3 June 2017
Created by Barry Thompson © 2011-2017 Aston on Trent on Trent Local History Group, all rights reserved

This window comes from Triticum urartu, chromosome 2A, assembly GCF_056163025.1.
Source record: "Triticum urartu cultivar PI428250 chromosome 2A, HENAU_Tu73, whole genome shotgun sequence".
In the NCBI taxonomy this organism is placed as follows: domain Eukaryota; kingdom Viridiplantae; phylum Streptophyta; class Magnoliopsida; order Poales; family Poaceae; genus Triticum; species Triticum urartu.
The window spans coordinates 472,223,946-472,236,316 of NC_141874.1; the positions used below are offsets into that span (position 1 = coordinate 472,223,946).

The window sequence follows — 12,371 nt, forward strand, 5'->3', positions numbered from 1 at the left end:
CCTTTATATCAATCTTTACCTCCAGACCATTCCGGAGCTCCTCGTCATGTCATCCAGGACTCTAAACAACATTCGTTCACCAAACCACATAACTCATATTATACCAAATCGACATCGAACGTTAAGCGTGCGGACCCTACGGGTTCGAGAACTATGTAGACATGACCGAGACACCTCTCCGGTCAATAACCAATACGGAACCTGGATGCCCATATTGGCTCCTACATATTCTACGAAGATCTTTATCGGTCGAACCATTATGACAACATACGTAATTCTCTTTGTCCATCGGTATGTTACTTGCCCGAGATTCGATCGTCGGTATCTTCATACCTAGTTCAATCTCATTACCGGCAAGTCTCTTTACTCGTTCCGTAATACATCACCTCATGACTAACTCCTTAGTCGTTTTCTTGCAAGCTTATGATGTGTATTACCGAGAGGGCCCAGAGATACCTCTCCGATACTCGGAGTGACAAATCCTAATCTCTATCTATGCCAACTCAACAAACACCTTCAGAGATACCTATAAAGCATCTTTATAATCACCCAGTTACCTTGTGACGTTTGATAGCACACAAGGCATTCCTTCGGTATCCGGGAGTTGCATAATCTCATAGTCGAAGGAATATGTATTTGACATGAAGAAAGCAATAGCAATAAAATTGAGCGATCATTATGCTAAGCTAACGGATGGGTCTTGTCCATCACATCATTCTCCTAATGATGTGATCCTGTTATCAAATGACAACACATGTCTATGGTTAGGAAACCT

Aston on Trent History – Timeline of Important Dates 2500 BC Earliest currently known evidence of Neolithic settlement within the present-day parish boundaries. 410 AD The Romans leave Britain. 410 to 600 Arrival of Germanic speaking peoples from across the North Sea comprising Saxons, Angles and Jutes. Nearby Repton becomes the principal residence of the royal family of the Kingdom of Mercia. 653 King Paeda of Mercia marries Elfleda, daughter of the King of Northumberland. A condition of the marriage was that Paeda should become a Christian and four priests came south from Lindisfarne to Repton. From this time Christian      teaching spread along the Trent valley. Repton lies only a few miles from Aston on Trent therefore it could not have been long before the missionaries reached the settlement of Aston.   873 The Kingdom of Mercia comes to an end when an army of marauding Vikings arrived and set up a fortified settlement at nearby Repton. 874 The Viking army departs. 1010 Death of Wilfrie Spott, a Mercian earl, who held the Combined Manor of Aston on Trent and Weston on Trent. The Manor passed to Wulfget, Abbot of Burton and then on to Britinic, also an Abbot of Burton. He was succeeded by Algar, an earl of Mercia who died around the year 1062. 1066 William, Duke of Normandy, defeats King Harold II at the battle of Hastings. 1086 Aston on Trent is recorded in the Domesday Book as Acetum (east farm) and was divided between three estates. These estates comprised a small manor belonging to Henry Ferrers, part belonged to the royal manor of Weston on Trent and the third was a berewick (outlying farm) held by Uctebrand as a sub-manor from the King. Shortly after the Domesday Survey William the Conqueror gave the Weston manor to his nephew Hugh, Earl of Chester. 1092 The abbey of St. Werburgh founded at Chester by Hugh Earl of Chester who conveyed lands of the manor of Weston (including Aston) to the Abbot. At the Dissolution during the reign of Henry VIII the Abbey was spared and subsequently developed into Chester Cathedral.